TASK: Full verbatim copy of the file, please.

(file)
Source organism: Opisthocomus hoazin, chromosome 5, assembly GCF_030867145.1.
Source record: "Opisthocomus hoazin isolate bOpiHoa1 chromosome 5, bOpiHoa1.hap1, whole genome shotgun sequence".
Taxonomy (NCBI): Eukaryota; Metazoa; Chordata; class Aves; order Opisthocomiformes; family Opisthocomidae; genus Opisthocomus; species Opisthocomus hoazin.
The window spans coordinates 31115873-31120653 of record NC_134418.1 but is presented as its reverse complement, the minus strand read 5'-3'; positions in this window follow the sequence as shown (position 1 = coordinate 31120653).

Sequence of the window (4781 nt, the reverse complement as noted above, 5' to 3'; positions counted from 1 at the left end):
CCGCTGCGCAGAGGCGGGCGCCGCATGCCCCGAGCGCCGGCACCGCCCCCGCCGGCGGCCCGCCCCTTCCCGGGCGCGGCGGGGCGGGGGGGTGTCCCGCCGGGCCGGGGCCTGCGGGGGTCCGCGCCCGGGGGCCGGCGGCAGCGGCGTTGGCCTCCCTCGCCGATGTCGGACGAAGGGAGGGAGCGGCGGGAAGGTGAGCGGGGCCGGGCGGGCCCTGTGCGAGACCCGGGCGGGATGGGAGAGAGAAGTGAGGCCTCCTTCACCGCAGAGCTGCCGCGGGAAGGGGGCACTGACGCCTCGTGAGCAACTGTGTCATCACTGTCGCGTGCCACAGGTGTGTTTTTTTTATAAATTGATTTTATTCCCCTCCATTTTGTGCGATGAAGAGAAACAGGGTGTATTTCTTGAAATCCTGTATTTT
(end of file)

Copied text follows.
Source organism: Opisthocomus hoazin, chromosome 5, assembly GCF_030867145.1.
Source record: "Opisthocomus hoazin isolate bOpiHoa1 chromosome 5, bOpiHoa1.hap1, whole genome shotgun sequence".
Taxonomy (NCBI): Eukaryota; Metazoa; Chordata; class Aves; order Opisthocomiformes; family Opisthocomidae; genus Opisthocomus; species Opisthocomus hoazin.
The window spans coordinates 31115873-31120653 of record NC_134418.1 but is presented as its reverse complement, the minus strand read 5'-3'; positions in this window follow the sequence as shown (position 1 = coordinate 31120653).

Sequence of the window (4781 nt, the reverse complement as noted above, 5' to 3'; positions counted from 1 at the left end):
CCGCTGCGCAGAGGCGGGCGCCGCATGCCCCGAGCGCCGGCACCGCCCCCGCCGGCGGCCCGCCCCTTCCCGGGCGCGGCGGGGCGGGGGGGTGTCCCGCCGGGCCGGGGCCTGCGGGGGTCCGCGCCCGGGGGCCGGCGGCAGCGGCGTTGGCCTCCCTCGCCGATGTCGGACGAAGGGAGGGAGCGGCGGGAAGGTGAGCGGGGCCGGGCGGGCCCTGTGCGAGACCCGGGCGGGATGGGAGAGAGAAGTGAGGCCTCCTTCACCGCAGAGCTGCCGCGGGAAGGGGGCACTGACGCCTCGTGAGCAACTGTGTCATCACTGTCGCGTGCCACAGGTGTGTTTTTTTTATAAATTGATTTTATTCCCCTCCATTTTGTGCGATGAAGAGAAACAGGGTGTATTTCTTGAAATCCTGTATTTT